This relief comes with a giant caveat: debtors cannot access S(BA) loans unless and until the S(BA) independently determines that they are eligible for a particular program. In other words, while the Bankruptcy Code will allow it, unless the S(BA) changes its current position on eligibility, PPP loans will remain unavailable to companies in bankruptcy.
LIMITATIONS ON CLAW (BA)CK
The Appropriations Act amendments impose temporary limitations on the kinds of payments that bankruptcy trustees can claw back from creditors as “preferential.” In order to neutralize any decision by a business to favor one creditor over others on the eve of bankruptcy, the Bankruptcy Code allows a trustee to avoid and recover (i.e., “claw back”) certain payments made to the creditor within 90 days of the bankruptcy filing if, among other things, it can be shown that the payment improved what the creditor would otherwise receive in the business’s liquidation.
Acknowledging the supremely unique times we are living through, the Appropriations Act amendments offer some protection to landlords and suppliers who may have received payments from the debtor prior to the bankruptcy that were outside the ordinary course of their business relationship. Trustees are prohibited from recovering payments of rental or supplier “arrearages” made on or after March 13, 2020 to defer or postpone payments arising under the parties’ agreements provided that the arrearage payments were not in excess of the outstanding balance owed and did not include fees, penalties, or interest that the debtor would not otherwise have to pay if it had timely made all contractual payments. In other words, landlords and suppliers can accept irregular and sporadic payments in exchange for extending credit to the debtor (in the form of goods, services, or leased property) without fear of preference exposure, provided they don’t charge a premium for agreeing to do so.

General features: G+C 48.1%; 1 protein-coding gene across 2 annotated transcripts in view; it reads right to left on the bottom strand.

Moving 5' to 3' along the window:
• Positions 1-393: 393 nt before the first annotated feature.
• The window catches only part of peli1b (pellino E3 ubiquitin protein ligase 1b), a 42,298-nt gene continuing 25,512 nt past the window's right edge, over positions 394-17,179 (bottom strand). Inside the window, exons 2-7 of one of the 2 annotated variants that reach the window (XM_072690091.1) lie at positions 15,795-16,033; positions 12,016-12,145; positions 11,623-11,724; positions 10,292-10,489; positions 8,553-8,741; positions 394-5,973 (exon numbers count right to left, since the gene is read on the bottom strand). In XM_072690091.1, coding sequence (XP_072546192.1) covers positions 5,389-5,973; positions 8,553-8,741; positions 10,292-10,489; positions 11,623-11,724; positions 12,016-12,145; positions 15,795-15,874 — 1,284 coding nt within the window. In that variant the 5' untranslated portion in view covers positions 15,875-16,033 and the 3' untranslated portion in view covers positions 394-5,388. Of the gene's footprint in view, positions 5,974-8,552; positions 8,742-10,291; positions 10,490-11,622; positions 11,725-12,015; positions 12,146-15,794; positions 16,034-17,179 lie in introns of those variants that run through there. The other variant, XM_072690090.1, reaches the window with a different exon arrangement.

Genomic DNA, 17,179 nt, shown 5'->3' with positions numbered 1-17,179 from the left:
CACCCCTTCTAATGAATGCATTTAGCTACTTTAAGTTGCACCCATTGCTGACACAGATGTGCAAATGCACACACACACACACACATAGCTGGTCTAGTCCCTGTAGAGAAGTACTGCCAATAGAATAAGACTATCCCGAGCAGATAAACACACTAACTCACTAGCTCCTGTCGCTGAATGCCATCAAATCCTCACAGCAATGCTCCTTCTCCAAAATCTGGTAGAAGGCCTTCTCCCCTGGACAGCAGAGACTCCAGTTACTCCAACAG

CONCLUSION: PRAGMATIC (BA)NKRUPTCY RELIEF
Unless extended, the foregoing amendments will automatically expire on December 27, 2022. They nevertheless offer pragmatic solutions for small businesses in financial distress during the pandemic. The rent abatement amendments buy time for the business while preserving the landlord’s right to be paid in full under the lease. The loan amendments remove some (but not all) barriers to S(BA) relief for companies in bankruptcy. Finally, the amendments to the preference statute reflect the reality that the pandemic has disrupted normal payment transactions and ensure that creditors who continue to work with the business debtors do not face preference exposure if and when a bankruptcy is filed.
While bankruptcy relief cannot revive a business without a general improvement in economic conditions, bankruptcy gives a business the time and tools to catch improving economic tail winds and survive financial catastrophe. The Appropriations Act amendments are not a panacea to the devastation the pandemic has caused, but they add useful tools for helping businesses survive long enough to recover when the economy comes back.